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New $ 40 billion aid package for Ukraine and increasing pressure on Russia (LAST NIGHT'S HIGHLIGHTS)
11 May, 2022
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US House of Representatives live screenshot

US has approved a new $ 40 billion aid package for Ukraine, CzechRepublic to take the seat on the Human Rights Council vacated by Russia. Here is what you may have missed from the night of May 11.

US House of Representatives approved a new $ 40 billion aid package for Ukraine. Two weeks ago, President Joe Biden had asked Congress to approve an additional $33 billion in aid for Ukraine, but lawmakers decided to increase the military and humanitarian funding. This money will be forwarded to both military and humanitarian aid. The document has yet to be approved by the US Senate before it will be handed over to President Joe Biden for signature.

WHO office may move from Russia. WHO Regional Committee for Europe supported the resolution proposing the relocation of the WHO European Office for the Prevention and Control of Noncommunicable Diseases to an area outside the Russian Federation. Of the 48 Member States present to vote, 43 voted in favor of adopting the resolution, 3 countries (Russia, Belarus, and Tajikistan) voted against. The Ukrainian Prime Minister Denys Shmyhal suggested moving the office to Kyiv during a meeting with WHO Director-General Tedros Ghebreyesus.

Tedros Ghebreyesus and Denys Shmyhal Denys Shmyhal / Telegram

The UN General Assembly has elected the Czech Republic to a seat on the Human Rights Council vacated by Russia in April. It is noted that the Czech Republic will retain its seat on the Council until December 31, 2023.

At the same time, the UN Human Rights Council convenes the 34th special session in Geneva on May 12 on the "deteriorating human rights situation in Ukraine stemming from the Russian aggression."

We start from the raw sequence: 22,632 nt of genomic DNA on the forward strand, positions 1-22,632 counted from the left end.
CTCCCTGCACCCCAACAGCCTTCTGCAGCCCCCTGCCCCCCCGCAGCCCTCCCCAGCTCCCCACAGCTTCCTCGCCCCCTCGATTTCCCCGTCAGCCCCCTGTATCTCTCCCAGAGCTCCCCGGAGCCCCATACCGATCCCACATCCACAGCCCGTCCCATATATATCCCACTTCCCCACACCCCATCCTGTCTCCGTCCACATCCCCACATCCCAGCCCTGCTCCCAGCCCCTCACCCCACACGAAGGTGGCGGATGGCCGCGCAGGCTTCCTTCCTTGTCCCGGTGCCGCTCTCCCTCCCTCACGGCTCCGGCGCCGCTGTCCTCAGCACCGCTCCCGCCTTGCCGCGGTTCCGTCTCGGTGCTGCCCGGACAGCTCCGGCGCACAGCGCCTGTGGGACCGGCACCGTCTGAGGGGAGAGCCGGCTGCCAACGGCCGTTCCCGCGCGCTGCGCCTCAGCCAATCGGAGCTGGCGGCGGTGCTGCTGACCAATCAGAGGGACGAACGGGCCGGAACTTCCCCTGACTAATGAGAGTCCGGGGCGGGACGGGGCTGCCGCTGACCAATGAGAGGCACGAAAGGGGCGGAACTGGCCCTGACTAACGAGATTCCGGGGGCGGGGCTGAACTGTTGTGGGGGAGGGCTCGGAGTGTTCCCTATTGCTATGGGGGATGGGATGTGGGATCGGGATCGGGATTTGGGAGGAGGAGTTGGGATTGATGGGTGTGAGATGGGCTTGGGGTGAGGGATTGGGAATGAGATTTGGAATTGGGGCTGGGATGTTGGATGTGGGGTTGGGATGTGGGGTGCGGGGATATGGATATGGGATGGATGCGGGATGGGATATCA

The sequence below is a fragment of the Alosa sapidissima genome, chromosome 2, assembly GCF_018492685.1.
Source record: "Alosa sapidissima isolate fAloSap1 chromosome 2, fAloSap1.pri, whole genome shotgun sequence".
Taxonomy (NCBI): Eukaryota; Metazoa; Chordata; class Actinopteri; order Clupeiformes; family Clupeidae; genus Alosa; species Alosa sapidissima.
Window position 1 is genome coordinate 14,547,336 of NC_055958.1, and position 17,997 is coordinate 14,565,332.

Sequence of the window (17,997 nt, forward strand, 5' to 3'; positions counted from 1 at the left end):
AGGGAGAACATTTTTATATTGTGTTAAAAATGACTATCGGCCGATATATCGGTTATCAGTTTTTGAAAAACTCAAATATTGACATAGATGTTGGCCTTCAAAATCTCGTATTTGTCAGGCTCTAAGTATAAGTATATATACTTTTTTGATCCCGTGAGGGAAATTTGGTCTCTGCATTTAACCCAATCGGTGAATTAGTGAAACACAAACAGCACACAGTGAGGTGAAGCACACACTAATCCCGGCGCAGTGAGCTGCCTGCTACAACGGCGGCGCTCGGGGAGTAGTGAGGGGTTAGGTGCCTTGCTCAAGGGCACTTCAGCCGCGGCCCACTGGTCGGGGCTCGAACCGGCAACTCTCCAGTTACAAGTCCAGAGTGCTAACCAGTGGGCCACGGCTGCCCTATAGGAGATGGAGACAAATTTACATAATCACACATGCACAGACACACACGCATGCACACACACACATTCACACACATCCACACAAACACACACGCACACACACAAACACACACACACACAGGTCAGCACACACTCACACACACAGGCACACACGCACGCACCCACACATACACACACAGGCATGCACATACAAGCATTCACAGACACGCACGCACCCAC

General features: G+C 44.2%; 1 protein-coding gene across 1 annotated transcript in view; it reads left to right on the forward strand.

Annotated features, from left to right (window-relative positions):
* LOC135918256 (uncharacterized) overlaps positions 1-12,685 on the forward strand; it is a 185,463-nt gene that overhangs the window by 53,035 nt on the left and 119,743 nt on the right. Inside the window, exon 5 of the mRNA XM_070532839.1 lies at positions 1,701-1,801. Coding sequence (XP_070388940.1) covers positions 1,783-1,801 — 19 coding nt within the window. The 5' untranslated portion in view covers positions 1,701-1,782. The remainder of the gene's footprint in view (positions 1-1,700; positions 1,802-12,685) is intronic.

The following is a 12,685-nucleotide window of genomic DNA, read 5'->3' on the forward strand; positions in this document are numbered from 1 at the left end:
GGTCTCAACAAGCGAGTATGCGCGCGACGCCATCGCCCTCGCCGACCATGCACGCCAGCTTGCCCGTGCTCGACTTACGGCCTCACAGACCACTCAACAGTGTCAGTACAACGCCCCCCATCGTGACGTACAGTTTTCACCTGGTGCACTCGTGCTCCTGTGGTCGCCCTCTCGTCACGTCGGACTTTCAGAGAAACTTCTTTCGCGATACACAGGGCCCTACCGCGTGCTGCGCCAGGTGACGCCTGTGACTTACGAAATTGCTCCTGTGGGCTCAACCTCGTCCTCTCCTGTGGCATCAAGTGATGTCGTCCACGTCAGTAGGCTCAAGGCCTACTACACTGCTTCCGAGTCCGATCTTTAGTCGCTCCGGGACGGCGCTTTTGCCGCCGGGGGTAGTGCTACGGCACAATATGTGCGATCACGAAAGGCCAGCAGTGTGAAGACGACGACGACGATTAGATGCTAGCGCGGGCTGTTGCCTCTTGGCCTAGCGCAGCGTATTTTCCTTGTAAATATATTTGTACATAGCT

US Senate unveiled a resolution calling to designate Russia as a sponsor of terrorism due to the full-scale Russian war against Ukraine and other Russian war crimes in Chechnya, Syria, and Donbas since 2014.

To date, the Biden administration has resisted calls to add Russia to what is a tiny list of countries designated as terror sponsors: Cuba, Iran, North Korea, and Syria. Countries with this status are subjected to a number of sanctions such as restrictions on US foreign aid, ban on the export and sale of defense products, control over the export of dual-use goods, and a list of other financial restrictions.

EU is considering financial compensation to Hungary if it agrees to Russian oil embargo in an attempt to persuade Hungarian Prime Minister Viktor Orbán to sign the sixth package of anti-Russian sanctions, reports Politico quoting three EU officials familiar with the matter. The package envisages a gradual embargo on oil exports from Russia. Still, Hungary is not satisfied with this condition, saying that ending imports would be like dropping a "nuclear bomb" on Hungary's economy.

The money could be channeled to Budapest within the EU's new energy strategy REPowerEU, which is to be announced on May 18 and aims to end EU dependence on Russian fossil fuels well before 2030.